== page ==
The latest research indicated that the size of the average European’s savings account is seven times greater than that of the average Russian. It would seem that the reasons are obvious – Russians are seven times poorer than residents of the European Union. However, it’s only a part of the picture. Sociologists say that 70% of Russians do not have bank deposits and 50% of them have no savings at all. Therefore, the average Russian is 8 times poorer than the average European.
According to StatBanker, a financial statistics agency, the overall portfolio of funds deposited in the EU banks as of the third quarter of 2009 was 2091.2 billion Euros. Since the crisis reverberated in Europe, Europeans had fewer opportunities to save money, and the portfolio decreased by 8% within the last year, or 173.2 billion Euros. Therefore, the average European has 6,378 Euros in a savings account. If children and retired people are excluded from the calculation, the average savings account of an economically active European is 14,313 Euros.
According to the same agency, the overall portfolio of funds deposited by Russians is equivalent to 152 billion Euros. Interestingly enough, the decrease in savings in Russia is comparable to that in Europe and was 8%, or 11.8 billion Euros. Simple calculations show that the average bank deposit of a Russian citizen is 6 times smaller than that of a European, and amounts to 1,071 Euros. If only economically active group is considered, than the average deposit is 2,153 Euros, i.e., seven times less than in Europe.
Deposit rates in Russia are three times higher than in Europe. Yet, it is twice as profitable to deposit funds in the EU as it in Russia. For example, the weighted average interest rate for deposits made in Europe in September was 2.92%, whereas in Russia it was 9.25% for Ruble deposits and 5.35% for Euro deposits.
It is obvious that Russian banks offer a better rate. However, chronic Russian inflation changes the picture. Effective interest rate in Europe in September was 2.62%, while in Russia it was only 1.15%. Although the interest rate is not that high in both cases, the European one is still twice as large as the Russian one.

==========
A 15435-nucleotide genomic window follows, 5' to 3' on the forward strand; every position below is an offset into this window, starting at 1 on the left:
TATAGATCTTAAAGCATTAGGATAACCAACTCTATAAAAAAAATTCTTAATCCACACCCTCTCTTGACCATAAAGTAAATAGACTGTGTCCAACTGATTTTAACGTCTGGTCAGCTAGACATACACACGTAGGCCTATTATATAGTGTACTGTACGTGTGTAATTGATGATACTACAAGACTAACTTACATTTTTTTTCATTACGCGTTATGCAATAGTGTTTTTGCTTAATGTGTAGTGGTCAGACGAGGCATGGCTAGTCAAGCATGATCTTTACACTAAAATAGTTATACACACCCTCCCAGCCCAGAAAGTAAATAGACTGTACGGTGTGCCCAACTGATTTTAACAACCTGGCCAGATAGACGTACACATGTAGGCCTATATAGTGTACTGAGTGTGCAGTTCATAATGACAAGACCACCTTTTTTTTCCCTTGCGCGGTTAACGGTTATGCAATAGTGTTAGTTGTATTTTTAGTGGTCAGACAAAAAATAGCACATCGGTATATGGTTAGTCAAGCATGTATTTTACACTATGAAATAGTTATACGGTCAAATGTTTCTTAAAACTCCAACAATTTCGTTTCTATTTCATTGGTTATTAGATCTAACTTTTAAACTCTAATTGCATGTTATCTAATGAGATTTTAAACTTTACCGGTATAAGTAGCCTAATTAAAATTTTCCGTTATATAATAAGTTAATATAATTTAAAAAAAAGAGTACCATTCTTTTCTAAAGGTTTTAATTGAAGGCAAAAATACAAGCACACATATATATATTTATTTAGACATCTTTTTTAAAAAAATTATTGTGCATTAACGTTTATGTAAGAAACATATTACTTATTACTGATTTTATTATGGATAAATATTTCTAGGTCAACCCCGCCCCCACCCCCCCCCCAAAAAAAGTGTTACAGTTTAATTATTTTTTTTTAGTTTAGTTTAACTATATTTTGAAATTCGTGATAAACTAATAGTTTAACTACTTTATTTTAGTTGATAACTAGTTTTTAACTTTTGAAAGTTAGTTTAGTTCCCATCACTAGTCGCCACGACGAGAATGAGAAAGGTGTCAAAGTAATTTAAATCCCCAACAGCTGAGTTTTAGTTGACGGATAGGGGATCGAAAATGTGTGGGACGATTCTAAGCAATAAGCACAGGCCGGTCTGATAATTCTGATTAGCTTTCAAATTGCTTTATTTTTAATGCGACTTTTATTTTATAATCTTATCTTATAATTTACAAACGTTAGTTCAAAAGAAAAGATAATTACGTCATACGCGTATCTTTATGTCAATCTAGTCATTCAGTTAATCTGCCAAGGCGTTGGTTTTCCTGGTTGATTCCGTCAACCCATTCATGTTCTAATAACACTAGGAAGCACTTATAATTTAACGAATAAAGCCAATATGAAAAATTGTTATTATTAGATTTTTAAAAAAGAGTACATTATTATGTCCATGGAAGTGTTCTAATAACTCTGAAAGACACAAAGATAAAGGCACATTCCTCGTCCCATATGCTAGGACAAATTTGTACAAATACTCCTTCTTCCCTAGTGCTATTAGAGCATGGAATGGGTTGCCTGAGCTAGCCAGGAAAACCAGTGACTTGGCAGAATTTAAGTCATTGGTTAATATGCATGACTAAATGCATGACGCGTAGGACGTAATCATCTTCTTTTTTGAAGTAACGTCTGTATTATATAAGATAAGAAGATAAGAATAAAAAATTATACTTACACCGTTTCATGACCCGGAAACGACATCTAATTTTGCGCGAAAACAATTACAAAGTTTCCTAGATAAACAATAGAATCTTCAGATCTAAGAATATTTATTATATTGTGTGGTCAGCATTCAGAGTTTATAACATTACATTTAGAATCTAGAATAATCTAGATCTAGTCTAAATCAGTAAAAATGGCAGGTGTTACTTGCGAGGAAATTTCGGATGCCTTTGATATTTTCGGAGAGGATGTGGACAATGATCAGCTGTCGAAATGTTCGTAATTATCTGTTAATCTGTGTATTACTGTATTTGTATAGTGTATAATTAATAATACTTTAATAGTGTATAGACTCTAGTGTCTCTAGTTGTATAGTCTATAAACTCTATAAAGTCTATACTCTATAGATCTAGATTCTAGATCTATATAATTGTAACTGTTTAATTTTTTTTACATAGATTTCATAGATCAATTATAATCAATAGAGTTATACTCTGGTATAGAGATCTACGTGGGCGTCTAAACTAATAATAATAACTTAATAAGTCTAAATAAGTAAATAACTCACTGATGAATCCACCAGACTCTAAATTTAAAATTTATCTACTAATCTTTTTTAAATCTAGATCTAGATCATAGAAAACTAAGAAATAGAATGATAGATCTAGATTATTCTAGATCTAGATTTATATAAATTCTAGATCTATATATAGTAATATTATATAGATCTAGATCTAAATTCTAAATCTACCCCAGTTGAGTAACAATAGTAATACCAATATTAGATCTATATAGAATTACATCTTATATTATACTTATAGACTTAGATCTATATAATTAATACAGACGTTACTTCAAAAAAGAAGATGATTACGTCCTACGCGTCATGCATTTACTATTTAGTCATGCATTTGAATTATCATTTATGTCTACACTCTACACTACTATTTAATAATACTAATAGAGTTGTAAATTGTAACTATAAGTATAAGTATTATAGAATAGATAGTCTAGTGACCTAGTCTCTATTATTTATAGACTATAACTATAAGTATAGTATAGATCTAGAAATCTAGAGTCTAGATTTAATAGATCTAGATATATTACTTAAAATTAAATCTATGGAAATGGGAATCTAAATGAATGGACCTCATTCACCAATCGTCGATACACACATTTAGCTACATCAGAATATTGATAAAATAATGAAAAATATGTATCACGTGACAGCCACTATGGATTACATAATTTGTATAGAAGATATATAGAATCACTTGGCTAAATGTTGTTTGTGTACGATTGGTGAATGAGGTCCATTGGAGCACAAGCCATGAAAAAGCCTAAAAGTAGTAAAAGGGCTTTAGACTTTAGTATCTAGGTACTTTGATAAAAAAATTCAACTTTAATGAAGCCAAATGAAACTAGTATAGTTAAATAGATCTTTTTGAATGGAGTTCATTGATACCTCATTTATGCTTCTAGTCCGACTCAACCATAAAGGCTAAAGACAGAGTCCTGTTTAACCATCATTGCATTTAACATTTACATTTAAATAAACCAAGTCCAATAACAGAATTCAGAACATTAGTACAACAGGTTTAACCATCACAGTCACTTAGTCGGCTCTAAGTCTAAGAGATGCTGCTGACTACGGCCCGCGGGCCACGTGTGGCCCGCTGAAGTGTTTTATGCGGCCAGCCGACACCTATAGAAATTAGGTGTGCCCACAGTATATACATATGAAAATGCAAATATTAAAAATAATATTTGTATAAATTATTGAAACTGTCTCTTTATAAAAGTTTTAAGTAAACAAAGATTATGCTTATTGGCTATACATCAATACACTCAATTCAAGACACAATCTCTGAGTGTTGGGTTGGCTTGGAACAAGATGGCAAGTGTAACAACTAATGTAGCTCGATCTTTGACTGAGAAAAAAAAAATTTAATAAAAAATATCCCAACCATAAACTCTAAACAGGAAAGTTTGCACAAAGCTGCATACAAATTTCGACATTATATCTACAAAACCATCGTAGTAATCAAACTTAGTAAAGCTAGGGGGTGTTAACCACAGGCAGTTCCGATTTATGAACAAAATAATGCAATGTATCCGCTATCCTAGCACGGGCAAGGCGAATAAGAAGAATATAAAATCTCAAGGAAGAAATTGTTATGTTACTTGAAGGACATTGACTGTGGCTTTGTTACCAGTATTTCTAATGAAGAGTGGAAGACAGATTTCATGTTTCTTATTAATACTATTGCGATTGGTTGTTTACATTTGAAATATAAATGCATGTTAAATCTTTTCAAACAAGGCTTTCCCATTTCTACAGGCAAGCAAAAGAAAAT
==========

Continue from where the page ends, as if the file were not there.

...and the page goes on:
In this research, the average working European means a person who has a stable source of income and some bank deposit. It is not that simple with Russians. Although analysts like to say that Russians’ trust in banks is growing, Russians still prefer to keep their money “under thier mattress.”
According to a poll conducted in September by “Public Opinion” fund, 70% of Russians do not have a bank account at all. It would not be right to name poverty as the only reason. Mikhail Dyagilev, Director of the Institute for Globalization Issues, believes that one of the reasons is a fear to lose money to a bank. “People don’t trust banks. They feel very vulnerable and are afraid of swindlers and even simple technical errors, “he told to Novye Izvestiya newspaper.
Yet, earnings still matter the most. According to the Russian Statistics Bureau, as of the second quarter of 2009, the average monthly income of a Russian resident was approximately 17 thousand rubles. The average income of a European is 5.3 thousand dollars, while Russians make a little less than 600 dollars a month. This means that the average Russian is 8 times poorer than the average European. Mikhail Dyagilev thinks that the gap might be even bigger. “Russian people are very poor. According to a research conducted by sociologists, 10% of Russians do not have enough money to buy food. Middle class decreased to 12% within the last year, and we are just talking about the ability to buy regular consumer goods. 78% of population is just poor. People simply don’t have money to save.”
The last data received by sociologists proves this to be true. According to Romir research center, almost half of all Russians (48%) do not save money at all. Sergey Smirnov, Director of the Institute for Social Policy, thinks that it has to do with the fact that a tradition to save existed in Europe for a long time, whereas in Russia it is nonexistent. “Our people spend all they earn on their day-to-day needs,” explained the expert. He said that the gap between wealthy and poor in Russia is huge. “I do not think that we will be able to reach European rates in foreseeable future,” Smirnov said.